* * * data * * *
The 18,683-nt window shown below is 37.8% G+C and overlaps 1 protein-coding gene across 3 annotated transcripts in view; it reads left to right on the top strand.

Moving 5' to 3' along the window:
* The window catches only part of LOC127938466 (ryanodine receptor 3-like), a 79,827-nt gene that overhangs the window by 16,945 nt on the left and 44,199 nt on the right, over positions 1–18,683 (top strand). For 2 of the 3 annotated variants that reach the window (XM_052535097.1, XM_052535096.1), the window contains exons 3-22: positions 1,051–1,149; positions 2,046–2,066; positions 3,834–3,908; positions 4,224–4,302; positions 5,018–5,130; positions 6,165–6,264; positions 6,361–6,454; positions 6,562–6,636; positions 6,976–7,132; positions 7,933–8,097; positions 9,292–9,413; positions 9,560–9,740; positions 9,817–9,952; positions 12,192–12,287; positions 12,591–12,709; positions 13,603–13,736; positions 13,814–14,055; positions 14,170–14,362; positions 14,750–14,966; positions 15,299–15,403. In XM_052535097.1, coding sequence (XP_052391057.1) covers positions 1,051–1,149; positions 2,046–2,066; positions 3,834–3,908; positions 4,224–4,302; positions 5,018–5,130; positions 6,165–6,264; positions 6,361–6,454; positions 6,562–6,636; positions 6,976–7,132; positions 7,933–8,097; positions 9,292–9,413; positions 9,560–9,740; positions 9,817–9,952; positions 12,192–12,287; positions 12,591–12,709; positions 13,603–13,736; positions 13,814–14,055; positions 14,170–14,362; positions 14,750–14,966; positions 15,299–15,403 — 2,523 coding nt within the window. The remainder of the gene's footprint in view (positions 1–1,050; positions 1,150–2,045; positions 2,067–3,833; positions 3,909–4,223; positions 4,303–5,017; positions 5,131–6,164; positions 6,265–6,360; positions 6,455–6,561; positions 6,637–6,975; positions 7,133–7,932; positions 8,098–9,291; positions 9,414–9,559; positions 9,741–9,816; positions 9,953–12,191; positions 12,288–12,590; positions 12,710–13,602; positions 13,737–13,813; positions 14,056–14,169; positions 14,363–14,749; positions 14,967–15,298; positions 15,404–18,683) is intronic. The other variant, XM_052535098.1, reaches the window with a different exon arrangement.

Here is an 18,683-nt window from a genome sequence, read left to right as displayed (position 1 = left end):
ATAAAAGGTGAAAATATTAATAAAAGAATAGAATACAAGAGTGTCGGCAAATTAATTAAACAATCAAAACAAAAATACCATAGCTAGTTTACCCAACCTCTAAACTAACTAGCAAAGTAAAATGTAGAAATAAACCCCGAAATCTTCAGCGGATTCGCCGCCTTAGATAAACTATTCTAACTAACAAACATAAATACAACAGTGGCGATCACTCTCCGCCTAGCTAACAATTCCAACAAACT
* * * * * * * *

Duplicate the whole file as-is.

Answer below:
The 18,683-nt window shown below is 37.8% G+C and overlaps 1 protein-coding gene across 3 annotated transcripts in view; it reads left to right on the top strand.

Moving 5' to 3' along the window:
* The window catches only part of LOC127938466 (ryanodine receptor 3-like), a 79,827-nt gene that overhangs the window by 16,945 nt on the left and 44,199 nt on the right, over positions 1–18,683 (top strand). For 2 of the 3 annotated variants that reach the window (XM_052535097.1, XM_052535096.1), the window contains exons 3-22: positions 1,051–1,149; positions 2,046–2,066; positions 3,834–3,908; positions 4,224–4,302; positions 5,018–5,130; positions 6,165–6,264; positions 6,361–6,454; positions 6,562–6,636; positions 6,976–7,132; positions 7,933–8,097; positions 9,292–9,413; positions 9,560–9,740; positions 9,817–9,952; positions 12,192–12,287; positions 12,591–12,709; positions 13,603–13,736; positions 13,814–14,055; positions 14,170–14,362; positions 14,750–14,966; positions 15,299–15,403. In XM_052535097.1, coding sequence (XP_052391057.1) covers positions 1,051–1,149; positions 2,046–2,066; positions 3,834–3,908; positions 4,224–4,302; positions 5,018–5,130; positions 6,165–6,264; positions 6,361–6,454; positions 6,562–6,636; positions 6,976–7,132; positions 7,933–8,097; positions 9,292–9,413; positions 9,560–9,740; positions 9,817–9,952; positions 12,192–12,287; positions 12,591–12,709; positions 13,603–13,736; positions 13,814–14,055; positions 14,170–14,362; positions 14,750–14,966; positions 15,299–15,403 — 2,523 coding nt within the window. The remainder of the gene's footprint in view (positions 1–1,050; positions 1,150–2,045; positions 2,067–3,833; positions 3,909–4,223; positions 4,303–5,017; positions 5,131–6,164; positions 6,265–6,360; positions 6,455–6,561; positions 6,637–6,975; positions 7,133–7,932; positions 8,098–9,291; positions 9,414–9,559; positions 9,741–9,816; positions 9,953–12,191; positions 12,288–12,590; positions 12,710–13,602; positions 13,737–13,813; positions 14,056–14,169; positions 14,363–14,749; positions 14,967–15,298; positions 15,404–18,683) is intronic. The other variant, XM_052535098.1, reaches the window with a different exon arrangement.

Here is an 18,683-nt window from a genome sequence, read left to right as displayed (position 1 = left end):
ATAAAAGGTGAAAATATTAATAAAAGAATAGAATACAAGAGTGTCGGCAAATTAATTAAACAATCAAAACAAAAATACCATAGCTAGTTTACCCAACCTCTAAACTAACTAGCAAAGTAAAATGTAGAAATAAACCCCGAAATCTTCAGCGGATTCGCCGCCTTAGATAAACTATTCTAACTAACAAACATAAATACAACAGTGGCGATCACTCTCCGCCTAGCTAACAATTCCAACAAACT